Ganso bomb is an Powerbomb in professional wrestling.
Translated literally from Japanese as Originator Bomb but in English more commonly referred to as the original powerbomb, this move sees the attacking wrestler bend an opponent over and grab them in a belly to back waistlock before then lifting the opponent until they are vertical. The attacking wrestler then drives the opponent down on their neck and shoulder while either remaining in a standing position, sitting position or dropping down to their knees. The move is considered one of the most dangerous moves in wrestling as the person taking the move is in freefall, dropped onto their own head or neck without protection.
For a long time, the only widely known instance of this move being used intentionally was its appearance as a counter move in a single All Japan Pro Wrestling match, where Mitsuharu Misawa countered a Toshiaki Kawada powerbomb with a headscissors. However, Kawada remained standing, allowing Misawa's own momentum to put him into the proper position for the move. The rarity of the move added to its mystique as a legitimately dangerous spot, and for a long time it was regarded as one of wrestling's most dangerous moves as well as one of the most damaging within storyline contexts.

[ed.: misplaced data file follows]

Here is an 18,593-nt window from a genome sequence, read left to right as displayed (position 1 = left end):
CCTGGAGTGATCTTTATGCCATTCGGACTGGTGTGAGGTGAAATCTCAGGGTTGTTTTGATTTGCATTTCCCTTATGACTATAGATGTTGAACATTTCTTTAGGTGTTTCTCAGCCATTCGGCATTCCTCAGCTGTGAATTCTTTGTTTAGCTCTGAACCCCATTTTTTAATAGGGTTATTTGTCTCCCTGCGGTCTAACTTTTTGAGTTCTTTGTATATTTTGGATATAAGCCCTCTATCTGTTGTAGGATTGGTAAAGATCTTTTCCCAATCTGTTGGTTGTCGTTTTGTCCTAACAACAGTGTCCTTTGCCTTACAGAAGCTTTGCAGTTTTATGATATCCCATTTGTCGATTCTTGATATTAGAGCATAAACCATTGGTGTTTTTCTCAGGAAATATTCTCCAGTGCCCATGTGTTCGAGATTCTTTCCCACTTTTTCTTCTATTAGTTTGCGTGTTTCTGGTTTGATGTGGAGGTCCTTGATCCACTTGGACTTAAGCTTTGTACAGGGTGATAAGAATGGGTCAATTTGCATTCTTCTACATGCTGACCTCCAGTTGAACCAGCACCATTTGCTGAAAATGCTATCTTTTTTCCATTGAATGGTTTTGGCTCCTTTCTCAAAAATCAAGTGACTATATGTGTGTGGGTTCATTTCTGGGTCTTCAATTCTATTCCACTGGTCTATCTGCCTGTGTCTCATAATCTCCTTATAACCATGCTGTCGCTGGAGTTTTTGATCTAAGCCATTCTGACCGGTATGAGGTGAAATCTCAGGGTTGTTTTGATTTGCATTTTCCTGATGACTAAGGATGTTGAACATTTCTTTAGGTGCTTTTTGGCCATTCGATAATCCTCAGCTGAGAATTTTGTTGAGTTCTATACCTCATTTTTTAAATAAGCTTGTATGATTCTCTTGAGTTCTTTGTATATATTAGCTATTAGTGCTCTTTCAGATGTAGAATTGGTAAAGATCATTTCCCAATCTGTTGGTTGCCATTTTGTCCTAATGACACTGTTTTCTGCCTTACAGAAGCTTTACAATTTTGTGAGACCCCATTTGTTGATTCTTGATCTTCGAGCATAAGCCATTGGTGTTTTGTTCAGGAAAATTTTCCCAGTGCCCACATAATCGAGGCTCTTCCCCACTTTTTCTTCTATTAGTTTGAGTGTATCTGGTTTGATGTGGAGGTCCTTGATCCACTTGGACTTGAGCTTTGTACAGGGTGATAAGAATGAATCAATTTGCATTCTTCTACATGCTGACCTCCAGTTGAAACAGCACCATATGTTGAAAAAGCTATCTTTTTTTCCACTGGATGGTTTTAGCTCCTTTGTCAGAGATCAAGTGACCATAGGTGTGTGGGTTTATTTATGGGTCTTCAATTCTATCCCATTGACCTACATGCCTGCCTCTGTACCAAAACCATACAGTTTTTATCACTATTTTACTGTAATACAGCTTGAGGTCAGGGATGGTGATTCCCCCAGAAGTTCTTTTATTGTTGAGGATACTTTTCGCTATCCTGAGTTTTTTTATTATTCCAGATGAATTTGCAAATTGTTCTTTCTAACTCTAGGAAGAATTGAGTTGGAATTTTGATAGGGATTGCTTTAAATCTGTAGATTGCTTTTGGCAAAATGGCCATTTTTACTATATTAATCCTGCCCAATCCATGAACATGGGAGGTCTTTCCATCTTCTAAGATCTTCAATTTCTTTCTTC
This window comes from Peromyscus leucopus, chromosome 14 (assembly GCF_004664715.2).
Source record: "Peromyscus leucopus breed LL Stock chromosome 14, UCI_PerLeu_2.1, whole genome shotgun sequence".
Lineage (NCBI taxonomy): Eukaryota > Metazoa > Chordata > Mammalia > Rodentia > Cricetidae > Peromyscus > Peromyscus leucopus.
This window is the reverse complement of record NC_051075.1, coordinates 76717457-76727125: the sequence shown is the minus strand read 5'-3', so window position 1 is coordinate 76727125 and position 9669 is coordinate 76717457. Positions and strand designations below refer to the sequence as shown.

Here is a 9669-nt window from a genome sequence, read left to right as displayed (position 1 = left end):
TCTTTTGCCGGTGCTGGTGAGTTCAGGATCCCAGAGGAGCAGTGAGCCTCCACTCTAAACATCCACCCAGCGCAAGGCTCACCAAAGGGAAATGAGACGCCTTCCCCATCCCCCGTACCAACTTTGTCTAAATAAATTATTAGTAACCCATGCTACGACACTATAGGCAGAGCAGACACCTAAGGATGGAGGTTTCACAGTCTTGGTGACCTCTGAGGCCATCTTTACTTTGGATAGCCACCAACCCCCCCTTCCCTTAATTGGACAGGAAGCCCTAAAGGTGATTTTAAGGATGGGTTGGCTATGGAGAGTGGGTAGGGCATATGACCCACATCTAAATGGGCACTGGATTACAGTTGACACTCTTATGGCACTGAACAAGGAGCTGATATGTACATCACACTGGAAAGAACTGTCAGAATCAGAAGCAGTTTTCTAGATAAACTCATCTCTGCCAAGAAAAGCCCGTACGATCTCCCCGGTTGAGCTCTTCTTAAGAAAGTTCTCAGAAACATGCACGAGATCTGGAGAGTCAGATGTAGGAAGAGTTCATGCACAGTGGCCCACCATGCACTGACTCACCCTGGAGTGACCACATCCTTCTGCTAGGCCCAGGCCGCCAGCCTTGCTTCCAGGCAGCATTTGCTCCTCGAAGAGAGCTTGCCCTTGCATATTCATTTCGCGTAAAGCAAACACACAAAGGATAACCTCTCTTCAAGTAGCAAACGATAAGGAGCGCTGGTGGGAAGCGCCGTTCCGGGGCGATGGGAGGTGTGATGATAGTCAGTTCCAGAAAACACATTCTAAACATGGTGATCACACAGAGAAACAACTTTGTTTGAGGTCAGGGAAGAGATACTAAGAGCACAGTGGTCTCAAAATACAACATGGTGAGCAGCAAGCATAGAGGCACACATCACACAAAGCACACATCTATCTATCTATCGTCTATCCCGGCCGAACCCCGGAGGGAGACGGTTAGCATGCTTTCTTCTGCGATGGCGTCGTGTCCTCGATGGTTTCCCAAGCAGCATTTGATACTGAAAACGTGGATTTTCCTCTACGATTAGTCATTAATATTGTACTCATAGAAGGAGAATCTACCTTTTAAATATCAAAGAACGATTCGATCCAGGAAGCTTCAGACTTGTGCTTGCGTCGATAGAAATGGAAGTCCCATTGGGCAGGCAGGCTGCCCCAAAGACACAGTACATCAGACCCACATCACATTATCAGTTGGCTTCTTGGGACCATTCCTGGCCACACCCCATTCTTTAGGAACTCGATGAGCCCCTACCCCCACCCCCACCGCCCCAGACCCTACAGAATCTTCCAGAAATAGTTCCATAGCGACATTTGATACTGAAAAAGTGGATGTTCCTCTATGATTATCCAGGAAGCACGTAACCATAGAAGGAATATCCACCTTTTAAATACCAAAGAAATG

The move is also known as the Hangman's DDT; this name was invented and popularized by two video games, WWF WrestleMania 2000 and WWF No Mercy, which were developed by AKI and released on the Nintendo 64 in the United States. Having previously developed Japanese wrestling games featuring Toshiaki Kawada (such as Virtual Pro Wrestling 2), AKI left the move, along with many other Japanese moves, in the US games they developed as a bonus feature. However, most Americans didn't know what the Ganso Bomb was or even that "ganso" was a real word, so calling it by its original name in an American game would have sounded like Engrish. The name "Hangman's DDT" was thus concocted.